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The traditional approach to medical errors has been to blame the provider who delivers care directly to the patient, acting at what is sometimes called the “sharp end” of care: the doctor performing the transplant operation or diagnosing the patient's chest pain, the nurse hanging the intravenous medication bag, or the pharmacist preparing the chemotherapy. Over the last decade, we have recognized that this approach overlooks the fact that most errors are committed by hardworking, well-trained individuals, and such errors are unlikely to be prevented by admonishing people to be more careful, or by shaming, firing, or suing them.

The modern patient safety movement replaces “the blame and shame game” with an approach known as systems thinking. This paradigm acknowledges the human condition—namely, that humans err—and concludes that safety depends on creating systems that anticipate errors and either prevent or catch them before they cause harm. Such an approach has been the cornerstone of safety improvements in other high-risk industries but has been ignored in medicine until the past decade.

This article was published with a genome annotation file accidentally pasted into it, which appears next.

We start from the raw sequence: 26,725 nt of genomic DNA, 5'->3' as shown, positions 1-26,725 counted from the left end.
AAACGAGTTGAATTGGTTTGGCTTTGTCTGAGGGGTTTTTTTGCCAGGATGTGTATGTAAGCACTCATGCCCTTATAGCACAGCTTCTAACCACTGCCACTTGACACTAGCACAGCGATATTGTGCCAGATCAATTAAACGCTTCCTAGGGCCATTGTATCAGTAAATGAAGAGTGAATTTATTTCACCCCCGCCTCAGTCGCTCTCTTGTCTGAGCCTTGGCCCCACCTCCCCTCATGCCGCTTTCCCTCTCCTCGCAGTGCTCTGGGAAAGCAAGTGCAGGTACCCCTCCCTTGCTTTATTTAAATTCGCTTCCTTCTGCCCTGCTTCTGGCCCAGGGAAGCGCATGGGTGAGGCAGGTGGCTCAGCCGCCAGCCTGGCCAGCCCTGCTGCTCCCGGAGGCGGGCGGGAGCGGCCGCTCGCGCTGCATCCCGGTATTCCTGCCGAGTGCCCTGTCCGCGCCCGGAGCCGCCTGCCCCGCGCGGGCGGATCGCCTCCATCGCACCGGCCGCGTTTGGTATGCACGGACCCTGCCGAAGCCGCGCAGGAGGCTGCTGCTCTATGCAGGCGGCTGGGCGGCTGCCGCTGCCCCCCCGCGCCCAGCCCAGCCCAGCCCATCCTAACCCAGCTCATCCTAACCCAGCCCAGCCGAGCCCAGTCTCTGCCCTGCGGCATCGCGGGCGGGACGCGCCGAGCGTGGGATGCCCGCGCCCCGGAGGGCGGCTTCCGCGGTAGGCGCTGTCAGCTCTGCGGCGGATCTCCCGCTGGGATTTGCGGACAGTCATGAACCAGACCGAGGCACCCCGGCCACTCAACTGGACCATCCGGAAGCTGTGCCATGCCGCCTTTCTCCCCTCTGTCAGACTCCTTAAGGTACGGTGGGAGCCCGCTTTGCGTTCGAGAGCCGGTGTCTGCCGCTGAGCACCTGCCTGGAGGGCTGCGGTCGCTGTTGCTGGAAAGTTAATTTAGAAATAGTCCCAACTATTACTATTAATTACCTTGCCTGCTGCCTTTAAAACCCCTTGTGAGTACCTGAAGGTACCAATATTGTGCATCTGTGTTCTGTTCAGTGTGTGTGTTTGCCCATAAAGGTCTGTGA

British psychologist James Reason's “Swiss cheese model” of organizational accidents has been widely embraced as a mental model for system safety1,2 (Figure 2-1). This model, drawn from innumerable accident investigations in fields such as commercial aviation and nuclear power, emphasizes that in complex organizations, a single “sharp-end” (the person in the control booth in the nuclear plant, the surgeon making the incision) error is rarely enough to cause harm. Instead, such errors must penetrate multiple incomplete layers of protection (“layers of Swiss cheese”) to cause a devastating result. Reason's model highlights the need to focus less on the (futile) goal of trying to perfect human behavior and more on aiming to shrink the holes in the Swiss cheese (sometimes referred to as latent errors) and create multiple overlapping layers of protection to decrease the probability that the holes will ever align and let an error slip through.

Figure 2-1

James Reason's Swiss cheese model of organizational accidents. The analysis is of “The Wrong Patient” case in Chapter 15. (Reproduced with permission from Reason JT. Human Error. New York, NY: Cambridge University Press, 1990. Copyright © 1990 Cambridge University Press.)

The Swiss cheese model emphasizes that analyses of medical errors need to focus on their “root causes”—not just the smoking gun, sharp-end error, but all the underlying conditions that made an error possible (or, in some situations, inevitable) (Chapter 14). A number of investigators have developed schema for categorizing the root causes of errors; the most widely used, by Charles Vincent, is shown in Table 2-1.3,4 The schema explicitly forces the error reviewer to ask whether there should have been a checklist or read back, whether the resident was too fatigued to think clearly, or whether the young nurse was too ...

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